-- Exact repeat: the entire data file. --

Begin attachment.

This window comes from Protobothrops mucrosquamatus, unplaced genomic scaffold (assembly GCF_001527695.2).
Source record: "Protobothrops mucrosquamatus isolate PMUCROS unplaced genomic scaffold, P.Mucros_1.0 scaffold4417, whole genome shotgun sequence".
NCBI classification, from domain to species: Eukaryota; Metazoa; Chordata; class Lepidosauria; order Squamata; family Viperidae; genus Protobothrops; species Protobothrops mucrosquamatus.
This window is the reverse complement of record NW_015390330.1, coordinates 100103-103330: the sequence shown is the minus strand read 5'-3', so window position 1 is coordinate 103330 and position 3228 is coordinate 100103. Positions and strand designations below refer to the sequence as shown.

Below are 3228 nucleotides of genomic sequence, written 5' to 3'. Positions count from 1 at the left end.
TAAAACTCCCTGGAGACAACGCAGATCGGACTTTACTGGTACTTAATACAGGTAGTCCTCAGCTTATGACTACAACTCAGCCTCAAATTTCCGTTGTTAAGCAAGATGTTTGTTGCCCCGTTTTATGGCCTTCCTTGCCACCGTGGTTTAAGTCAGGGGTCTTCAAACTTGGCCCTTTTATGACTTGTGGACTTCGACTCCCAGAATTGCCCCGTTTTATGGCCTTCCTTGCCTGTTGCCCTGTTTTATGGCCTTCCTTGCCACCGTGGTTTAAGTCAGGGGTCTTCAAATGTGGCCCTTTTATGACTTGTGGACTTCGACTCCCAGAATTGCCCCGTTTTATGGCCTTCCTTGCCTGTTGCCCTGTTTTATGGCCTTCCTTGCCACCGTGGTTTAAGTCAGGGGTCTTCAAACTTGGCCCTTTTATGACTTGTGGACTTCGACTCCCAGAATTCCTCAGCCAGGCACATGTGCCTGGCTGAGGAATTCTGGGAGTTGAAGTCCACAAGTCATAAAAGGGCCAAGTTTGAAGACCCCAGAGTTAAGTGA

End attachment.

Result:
This window comes from Protobothrops mucrosquamatus, unplaced genomic scaffold (assembly GCF_001527695.2).
Source record: "Protobothrops mucrosquamatus isolate PMUCROS unplaced genomic scaffold, P.Mucros_1.0 scaffold4417, whole genome shotgun sequence".
NCBI classification, from domain to species: Eukaryota; Metazoa; Chordata; class Lepidosauria; order Squamata; family Viperidae; genus Protobothrops; species Protobothrops mucrosquamatus.
This window is the reverse complement of record NW_015390330.1, coordinates 100103-103330: the sequence shown is the minus strand read 5'-3', so window position 1 is coordinate 103330 and position 3228 is coordinate 100103. Positions and strand designations below refer to the sequence as shown.

Below are 3228 nucleotides of genomic sequence, written 5' to 3'. Positions count from 1 at the left end.
TAAAACTCCCTGGAGACAACGCAGATCGGACTTTACTGGTACTTAATACAGGTAGTCCTCAGCTTATGACTACAACTCAGCCTCAAATTTCCGTTGTTAAGCAAGATGTTTGTTGCCCCGTTTTATGGCCTTCCTTGCCACCGTGGTTTAAGTCAGGGGTCTTCAAACTTGGCCCTTTTATGACTTGTGGACTTCGACTCCCAGAATTGCCCCGTTTTATGGCCTTCCTTGCCTGTTGCCCTGTTTTATGGCCTTCCTTGCCACCGTGGTTTAAGTCAGGGGTCTTCAAATGTGGCCCTTTTATGACTTGTGGACTTCGACTCCCAGAATTGCCCCGTTTTATGGCCTTCCTTGCCTGTTGCCCTGTTTTATGGCCTTCCTTGCCACCGTGGTTTAAGTCAGGGGTCTTCAAACTTGGCCCTTTTATGACTTGTGGACTTCGACTCCCAGAATTCCTCAGCCAGGCACATGTGCCTGGCTGAGGAATTCTGGGAGTTGAAGTCCACAAGTCATAAAAGGGCCAAGTTTGAAGACCCCAGAGTTAAGTGA